2 Nukes First to Seek 20-Year License Renewals

Published November 1, 1998

The future of nuclear energy brightened dramatically when Baltimore Gas & Electric announced that it would apply for a license extension for its Calvert Cliffs nuclear power plant — the first 20-year license request in the industry.

BG&E’s action in March was followed in July by Duke Energy Co., which said it was seeking a license extension for its three-unit facility in Oconee, South Carolina. Another six utilities are expected to follow suit within a few years.

The Nuclear Energy Institute, a trade association in Washington, DC., hailed the trend toward license renewals as a reaffirmation of the United States’ growing dependence on nuclear energy, which began with the 1973 oil embargo. The possibility of a continued or even growing role for nuclear energy is significant, because the emission-free uranium used in the production process produces none of the greenhouse gases linked to global warming.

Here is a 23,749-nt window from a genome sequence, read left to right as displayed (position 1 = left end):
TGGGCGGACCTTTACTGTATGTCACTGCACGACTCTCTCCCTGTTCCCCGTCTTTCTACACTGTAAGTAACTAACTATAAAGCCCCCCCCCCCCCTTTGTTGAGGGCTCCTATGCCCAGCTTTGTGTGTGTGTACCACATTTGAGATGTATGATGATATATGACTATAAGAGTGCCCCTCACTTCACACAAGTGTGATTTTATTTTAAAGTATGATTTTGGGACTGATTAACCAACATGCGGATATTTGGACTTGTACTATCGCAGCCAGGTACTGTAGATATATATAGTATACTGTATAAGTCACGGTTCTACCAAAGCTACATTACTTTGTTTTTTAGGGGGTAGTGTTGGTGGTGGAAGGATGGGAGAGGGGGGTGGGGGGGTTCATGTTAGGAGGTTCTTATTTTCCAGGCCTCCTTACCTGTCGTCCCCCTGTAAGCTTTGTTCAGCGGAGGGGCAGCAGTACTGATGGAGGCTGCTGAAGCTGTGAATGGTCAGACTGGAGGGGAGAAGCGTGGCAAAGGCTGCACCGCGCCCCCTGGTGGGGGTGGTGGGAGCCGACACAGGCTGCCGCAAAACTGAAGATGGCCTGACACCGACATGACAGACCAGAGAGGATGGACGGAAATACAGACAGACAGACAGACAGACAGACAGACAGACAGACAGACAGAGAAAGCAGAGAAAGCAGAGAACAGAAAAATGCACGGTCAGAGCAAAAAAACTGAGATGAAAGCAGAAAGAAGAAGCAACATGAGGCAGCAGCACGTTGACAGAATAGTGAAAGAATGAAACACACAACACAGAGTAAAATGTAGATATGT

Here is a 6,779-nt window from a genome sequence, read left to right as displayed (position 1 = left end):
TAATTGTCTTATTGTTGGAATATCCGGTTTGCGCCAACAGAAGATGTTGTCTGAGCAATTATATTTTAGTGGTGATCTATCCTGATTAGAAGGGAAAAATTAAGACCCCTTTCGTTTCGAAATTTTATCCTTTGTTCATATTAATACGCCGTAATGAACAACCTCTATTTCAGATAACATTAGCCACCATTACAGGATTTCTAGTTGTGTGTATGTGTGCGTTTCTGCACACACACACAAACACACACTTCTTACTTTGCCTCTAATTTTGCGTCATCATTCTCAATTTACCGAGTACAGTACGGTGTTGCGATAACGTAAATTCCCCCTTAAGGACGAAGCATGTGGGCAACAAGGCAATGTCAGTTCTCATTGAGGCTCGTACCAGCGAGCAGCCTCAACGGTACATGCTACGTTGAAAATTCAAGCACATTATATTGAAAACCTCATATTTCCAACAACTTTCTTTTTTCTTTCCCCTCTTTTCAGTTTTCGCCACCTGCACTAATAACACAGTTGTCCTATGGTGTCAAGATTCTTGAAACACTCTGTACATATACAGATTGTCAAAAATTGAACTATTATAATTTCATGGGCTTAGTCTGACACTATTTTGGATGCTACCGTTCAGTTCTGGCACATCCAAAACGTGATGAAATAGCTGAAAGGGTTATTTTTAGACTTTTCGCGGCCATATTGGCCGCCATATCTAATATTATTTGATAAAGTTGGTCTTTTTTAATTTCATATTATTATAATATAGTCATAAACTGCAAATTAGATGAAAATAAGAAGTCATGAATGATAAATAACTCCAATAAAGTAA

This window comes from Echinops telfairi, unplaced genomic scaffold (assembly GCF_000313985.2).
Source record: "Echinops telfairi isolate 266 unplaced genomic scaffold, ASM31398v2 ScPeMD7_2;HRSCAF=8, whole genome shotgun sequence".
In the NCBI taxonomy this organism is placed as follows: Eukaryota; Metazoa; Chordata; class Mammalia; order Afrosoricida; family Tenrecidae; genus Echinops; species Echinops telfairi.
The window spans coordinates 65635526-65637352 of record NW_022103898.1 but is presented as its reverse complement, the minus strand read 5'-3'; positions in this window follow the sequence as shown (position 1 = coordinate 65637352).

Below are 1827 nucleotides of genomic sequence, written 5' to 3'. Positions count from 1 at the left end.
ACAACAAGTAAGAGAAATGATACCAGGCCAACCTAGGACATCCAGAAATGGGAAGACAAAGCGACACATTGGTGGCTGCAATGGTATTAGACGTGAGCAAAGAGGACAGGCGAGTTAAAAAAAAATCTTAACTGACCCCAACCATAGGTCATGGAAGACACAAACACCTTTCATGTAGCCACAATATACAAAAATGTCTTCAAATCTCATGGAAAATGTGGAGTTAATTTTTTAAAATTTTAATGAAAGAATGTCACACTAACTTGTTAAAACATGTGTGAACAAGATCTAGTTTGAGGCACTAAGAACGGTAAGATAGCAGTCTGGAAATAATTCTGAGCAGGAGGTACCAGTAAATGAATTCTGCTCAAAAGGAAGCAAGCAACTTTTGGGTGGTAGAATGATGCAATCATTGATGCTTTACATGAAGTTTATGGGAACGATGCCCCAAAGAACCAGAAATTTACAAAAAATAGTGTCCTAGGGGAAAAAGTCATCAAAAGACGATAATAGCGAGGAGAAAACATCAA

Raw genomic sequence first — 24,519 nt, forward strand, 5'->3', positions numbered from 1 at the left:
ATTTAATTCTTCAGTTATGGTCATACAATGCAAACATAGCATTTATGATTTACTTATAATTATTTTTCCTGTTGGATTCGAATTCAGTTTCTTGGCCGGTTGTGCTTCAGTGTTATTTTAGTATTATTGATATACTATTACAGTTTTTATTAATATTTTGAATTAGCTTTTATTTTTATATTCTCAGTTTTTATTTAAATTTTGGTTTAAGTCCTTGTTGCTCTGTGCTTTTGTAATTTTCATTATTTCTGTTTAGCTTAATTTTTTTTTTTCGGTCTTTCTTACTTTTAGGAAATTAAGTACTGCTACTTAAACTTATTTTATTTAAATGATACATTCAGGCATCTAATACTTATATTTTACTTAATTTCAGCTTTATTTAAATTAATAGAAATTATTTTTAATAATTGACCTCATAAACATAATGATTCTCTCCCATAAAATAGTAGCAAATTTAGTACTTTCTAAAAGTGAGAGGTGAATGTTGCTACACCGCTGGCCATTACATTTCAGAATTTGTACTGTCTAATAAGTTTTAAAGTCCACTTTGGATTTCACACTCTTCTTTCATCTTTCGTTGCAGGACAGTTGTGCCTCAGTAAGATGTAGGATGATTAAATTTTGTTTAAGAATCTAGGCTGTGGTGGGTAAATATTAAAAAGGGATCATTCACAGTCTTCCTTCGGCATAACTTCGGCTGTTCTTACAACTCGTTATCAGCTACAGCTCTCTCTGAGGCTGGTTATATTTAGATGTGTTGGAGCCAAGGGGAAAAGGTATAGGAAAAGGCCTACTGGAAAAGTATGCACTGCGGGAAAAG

At the time of the embargo, 17 percent of the electricity produced in the United States came from oil-fired plants. Today, oil is responsible for only 2 percent, while nuclear power provides 20 percent. Other sources of electricity are coal (51 percent); natural gas (15 percent); hydroelectric dams (9 percent); and renewable sources (3 percent).

Although a deregulated energy market will mean closure for some power plants, including nuclear facilities, fossil-fired plants will represent the majority of those shut down because they probably will not be able to generate sufficient revenue to offset the costs of complying with the EPA’s emission- reduction requirements. Most of the surviving nuclear plants are expected to stay competitive with other forms of energy. Nuclear production costs run 1.91 cents per kilowatt hour compared with 1.83 cents for coal and 3.38 cents for natural gas plants.

Efficiency and safer operation also are expected to continue on an upward path, the NEI said.

According to a Nuclear Regulatory Commission report issued in June, there was “a detectable, real trend” toward safer operations, while the Institute of Nuclear Power Operations reported that safety-system performance at nuclear power plants reached record high levels for the third consecutive year.